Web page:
The New Palgrave Dictionary of Economics

2018 Edition
| Editors: Macmillan Publishers Ltd

Regional Economics

  • Ronald J. Krumm
  • George S. Tolley
Reference work entry


The major problem of regional economics, which is to explain the location of production and population within a national economy, has often been approached as if it were not amenable to the usual tools of economic analysis. That regional economics is a distinct field can be seen by comparing the similarities and differences between a region and a nation. A region is like a nation in that goods are traded between it and the rest of the world. Locational differences in factor supplies lead to differences in goods produced among regions and hence to trade among regions, just as with nations. The similarities extend partly – but not wholly – to behaviour of the factors of production. Capital is a factor of production displaying mobility among nations and regions.

This is a preview of subscription content, log in to check access.


  1. Beckmann, M.J. 1958. City hierarchies and the distribution of city size. Economic Development and Cultural Change 6: 243–248.CrossRefGoogle Scholar
  2. Borts, G.H., and J.L. Stein. 1964. Economic growth in a free market. New York: Columbia University Press.Google Scholar
  3. Engle, R., and A. Hutchins. 1978. Some evidence on the sources of Metropolitan growth. San Deigo: University of California. Discussion Paper 78–16.Google Scholar
  4. Henderson, J.V. 1974. The sizes and types of cites. American Economic Review 64(4): 640–656.Google Scholar
  5. Henderson, J.V., and Y.M. Ioannides. 1981. Aspects of growth in a system of cities. Journal of Urban Economics 10(1): 117–139.CrossRefGoogle Scholar
  6. Hoover, E. 1937. Location theory and the shoe and leather industry. Cambridge, MA: Harvard University Press.CrossRefGoogle Scholar
  7. Hoover, E. 1948. The location of economic activity. New York: McGraw-Hill.Google Scholar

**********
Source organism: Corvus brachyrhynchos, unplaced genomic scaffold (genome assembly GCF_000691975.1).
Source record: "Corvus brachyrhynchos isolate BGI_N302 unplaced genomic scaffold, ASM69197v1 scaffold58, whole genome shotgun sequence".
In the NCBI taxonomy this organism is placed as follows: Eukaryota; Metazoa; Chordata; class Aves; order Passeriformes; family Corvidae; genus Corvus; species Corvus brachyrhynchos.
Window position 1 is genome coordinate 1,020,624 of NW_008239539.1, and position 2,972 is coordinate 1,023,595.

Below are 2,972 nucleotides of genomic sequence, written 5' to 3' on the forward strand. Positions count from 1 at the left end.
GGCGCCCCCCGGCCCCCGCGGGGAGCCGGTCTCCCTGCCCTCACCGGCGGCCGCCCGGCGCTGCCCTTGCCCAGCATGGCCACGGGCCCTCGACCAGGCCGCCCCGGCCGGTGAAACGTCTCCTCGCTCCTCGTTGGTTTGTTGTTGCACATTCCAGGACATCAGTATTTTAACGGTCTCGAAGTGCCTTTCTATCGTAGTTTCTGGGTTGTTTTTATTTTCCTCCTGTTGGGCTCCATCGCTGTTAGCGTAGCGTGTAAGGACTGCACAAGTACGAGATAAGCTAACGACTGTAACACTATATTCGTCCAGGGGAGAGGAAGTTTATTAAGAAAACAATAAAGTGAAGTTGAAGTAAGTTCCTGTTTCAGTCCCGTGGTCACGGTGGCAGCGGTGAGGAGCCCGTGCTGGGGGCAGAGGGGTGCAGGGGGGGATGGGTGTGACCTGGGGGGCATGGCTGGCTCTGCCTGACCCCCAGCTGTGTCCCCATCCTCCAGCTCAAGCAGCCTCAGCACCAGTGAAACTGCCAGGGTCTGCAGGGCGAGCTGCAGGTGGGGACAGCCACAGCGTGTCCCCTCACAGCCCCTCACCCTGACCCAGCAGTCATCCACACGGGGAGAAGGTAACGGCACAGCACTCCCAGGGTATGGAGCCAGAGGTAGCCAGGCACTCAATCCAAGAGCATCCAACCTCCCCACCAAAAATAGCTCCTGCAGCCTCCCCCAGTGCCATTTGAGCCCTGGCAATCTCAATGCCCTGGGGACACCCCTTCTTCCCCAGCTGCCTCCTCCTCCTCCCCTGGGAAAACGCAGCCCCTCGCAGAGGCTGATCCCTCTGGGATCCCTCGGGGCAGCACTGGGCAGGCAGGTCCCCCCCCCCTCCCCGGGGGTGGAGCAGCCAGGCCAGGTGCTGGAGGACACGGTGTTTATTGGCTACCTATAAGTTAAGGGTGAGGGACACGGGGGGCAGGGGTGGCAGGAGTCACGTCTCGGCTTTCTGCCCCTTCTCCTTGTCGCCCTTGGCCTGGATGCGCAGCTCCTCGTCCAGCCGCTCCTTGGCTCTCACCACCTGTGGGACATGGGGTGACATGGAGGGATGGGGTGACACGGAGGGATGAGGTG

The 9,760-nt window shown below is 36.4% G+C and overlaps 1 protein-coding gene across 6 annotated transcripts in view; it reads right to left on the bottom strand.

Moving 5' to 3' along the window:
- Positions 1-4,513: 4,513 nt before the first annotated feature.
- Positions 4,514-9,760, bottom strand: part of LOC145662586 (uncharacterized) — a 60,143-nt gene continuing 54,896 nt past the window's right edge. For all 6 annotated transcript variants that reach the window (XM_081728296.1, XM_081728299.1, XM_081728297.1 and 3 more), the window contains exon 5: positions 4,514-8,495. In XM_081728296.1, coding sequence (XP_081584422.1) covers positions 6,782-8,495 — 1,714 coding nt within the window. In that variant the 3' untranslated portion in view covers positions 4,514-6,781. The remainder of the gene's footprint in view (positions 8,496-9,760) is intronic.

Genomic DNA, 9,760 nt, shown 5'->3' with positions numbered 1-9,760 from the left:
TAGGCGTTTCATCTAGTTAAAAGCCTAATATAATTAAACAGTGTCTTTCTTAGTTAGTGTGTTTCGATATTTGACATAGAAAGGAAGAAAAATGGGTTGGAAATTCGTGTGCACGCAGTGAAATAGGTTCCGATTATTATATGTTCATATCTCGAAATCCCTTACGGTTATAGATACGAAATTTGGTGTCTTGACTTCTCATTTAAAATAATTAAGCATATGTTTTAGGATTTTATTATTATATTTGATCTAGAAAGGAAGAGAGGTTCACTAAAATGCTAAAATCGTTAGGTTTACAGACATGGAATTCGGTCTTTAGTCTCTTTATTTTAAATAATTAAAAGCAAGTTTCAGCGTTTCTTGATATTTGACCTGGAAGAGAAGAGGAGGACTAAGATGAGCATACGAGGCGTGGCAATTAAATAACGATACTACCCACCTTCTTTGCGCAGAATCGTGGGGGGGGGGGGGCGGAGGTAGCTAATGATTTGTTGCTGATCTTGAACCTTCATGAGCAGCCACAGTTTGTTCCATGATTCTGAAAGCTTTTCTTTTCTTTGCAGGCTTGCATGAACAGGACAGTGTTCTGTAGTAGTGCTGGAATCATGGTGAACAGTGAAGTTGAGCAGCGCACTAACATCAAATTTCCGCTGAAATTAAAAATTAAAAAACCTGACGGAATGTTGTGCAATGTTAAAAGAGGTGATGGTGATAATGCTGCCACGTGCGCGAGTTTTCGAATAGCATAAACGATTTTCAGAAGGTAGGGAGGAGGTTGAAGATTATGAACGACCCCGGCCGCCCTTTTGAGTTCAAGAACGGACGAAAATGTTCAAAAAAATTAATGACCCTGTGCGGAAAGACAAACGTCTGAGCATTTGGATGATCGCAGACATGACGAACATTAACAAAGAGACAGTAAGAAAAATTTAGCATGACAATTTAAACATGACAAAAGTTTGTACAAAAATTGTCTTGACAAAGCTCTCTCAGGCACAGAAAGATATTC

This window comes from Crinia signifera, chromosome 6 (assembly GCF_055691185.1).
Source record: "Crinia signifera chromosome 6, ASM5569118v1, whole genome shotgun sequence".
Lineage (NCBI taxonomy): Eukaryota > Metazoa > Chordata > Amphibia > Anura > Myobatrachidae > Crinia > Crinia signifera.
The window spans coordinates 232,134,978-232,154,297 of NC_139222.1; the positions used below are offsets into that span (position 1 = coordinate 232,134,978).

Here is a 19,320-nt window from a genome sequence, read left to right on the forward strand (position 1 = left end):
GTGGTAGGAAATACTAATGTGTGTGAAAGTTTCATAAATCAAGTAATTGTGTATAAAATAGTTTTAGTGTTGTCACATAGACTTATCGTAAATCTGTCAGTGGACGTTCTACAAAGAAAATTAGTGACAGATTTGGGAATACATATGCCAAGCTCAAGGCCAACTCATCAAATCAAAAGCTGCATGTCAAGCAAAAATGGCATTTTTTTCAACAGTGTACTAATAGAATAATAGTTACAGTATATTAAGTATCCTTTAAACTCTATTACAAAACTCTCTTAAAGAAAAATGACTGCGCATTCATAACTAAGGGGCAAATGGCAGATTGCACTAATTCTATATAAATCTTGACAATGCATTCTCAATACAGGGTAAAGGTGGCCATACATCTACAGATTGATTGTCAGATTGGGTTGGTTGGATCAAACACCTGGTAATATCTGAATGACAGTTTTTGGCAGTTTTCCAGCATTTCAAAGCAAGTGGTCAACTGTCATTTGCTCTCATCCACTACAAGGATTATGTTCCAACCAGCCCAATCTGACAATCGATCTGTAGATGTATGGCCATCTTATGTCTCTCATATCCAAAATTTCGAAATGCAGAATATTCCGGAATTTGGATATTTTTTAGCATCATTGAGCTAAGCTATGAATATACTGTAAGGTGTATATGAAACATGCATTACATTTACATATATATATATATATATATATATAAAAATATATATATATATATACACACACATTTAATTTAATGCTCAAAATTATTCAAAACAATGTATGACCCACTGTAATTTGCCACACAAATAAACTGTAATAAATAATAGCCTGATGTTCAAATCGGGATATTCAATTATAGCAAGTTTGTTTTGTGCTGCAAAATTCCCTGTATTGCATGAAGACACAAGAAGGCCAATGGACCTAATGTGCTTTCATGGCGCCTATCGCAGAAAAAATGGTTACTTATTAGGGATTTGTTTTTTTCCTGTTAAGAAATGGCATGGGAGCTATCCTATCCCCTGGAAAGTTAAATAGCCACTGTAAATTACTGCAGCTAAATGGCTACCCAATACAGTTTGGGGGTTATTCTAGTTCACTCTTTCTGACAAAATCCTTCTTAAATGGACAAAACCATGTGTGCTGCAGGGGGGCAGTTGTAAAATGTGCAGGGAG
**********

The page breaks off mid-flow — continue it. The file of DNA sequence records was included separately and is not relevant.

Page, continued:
8. Howland, M. 1979. The business cycle and long run regional growth. In Interregional movements and regional growth, ed. W. Wheaton. Washington, DC: Urban Institute.Google Scholar
  9. Isard, W. 1956. Location and space-economy. Cambridge, MA: MIT Press.Google Scholar
  10. Isard, W. 1957. The value of the regional approach in economic analysis. In Regional income: Studies in wealth and income, ed. W. Isard. Princeton: Princeton University Press.Google Scholar
  11. Isard, W. 1975. Introduction to regional science. Englewood Cliffs: Prentice-Hall.Google Scholar
  12. Krumm, R.J., and G. Tolley. 1983. On the regional labor supply relation. In The Urban economy and housing, ed. R. Grieson. Lexington: Lexington Books.Google Scholar
  13. Lösch, A. 1940. Die räumliche Ordnung der Wirtschaft. Jena: Gustav Fischer. Trans. W.H. Woglom as The Economics of Location. New Haven: Yale University Press, 1954.Google Scholar
  14. Mills, E., and M. Lav. 1964. A model of market areas with free entry. Journal of Political Economy 72: 278–288.CrossRefGoogle Scholar
  15. Moses, L. 1958. Location and the theory of production. Quarterly Journal of Economics 72: 259–272.CrossRefGoogle Scholar
  16. Muth, R.F. 1971. Migration: Chicken or egg? Southern Economic Journal 37(3): 295–306.CrossRefGoogle Scholar
  17. North, D.C. 1955. Location theory and regional economic growth. Journal of Political Economy 63: 243–258.CrossRefGoogle Scholar
  18. Schmenner, R. 1982. Making business location decisions. Englewood Cliffs: Prentice-Hall.Google Scholar
  19. Tolley, G. 1974. The welfare economics of city bigness. Journal of Urban Economics 1(3): 324–345.CrossRefGoogle Scholar
  20. Tolley, G., P. Graves, and J. Gardner. 1979. Urban growth policy in a market economy. New York: Academic Press.Google Scholar
  21. Upton, C. 1981. An equilibrium model of city size. Journal of Urban Economics 10(1): 15–36.CrossRefGoogle Scholar
  22. von Thünen, J.H. 1826. The Isolated State. Trans. C.M. Wartenburg. London: Pergamon Press, 1966.Google Scholar
  23. Weber, A. 1929. Theory of location of industries. Trans. C. Friedrich. Chicago: University of Chicago Press.Google Scholar

Copyright information

© Macmillan Publishers Ltd. 2018

Authors and Affiliations

  • Ronald J. Krumm
    • 1
  • George S. Tolley
  1. 1.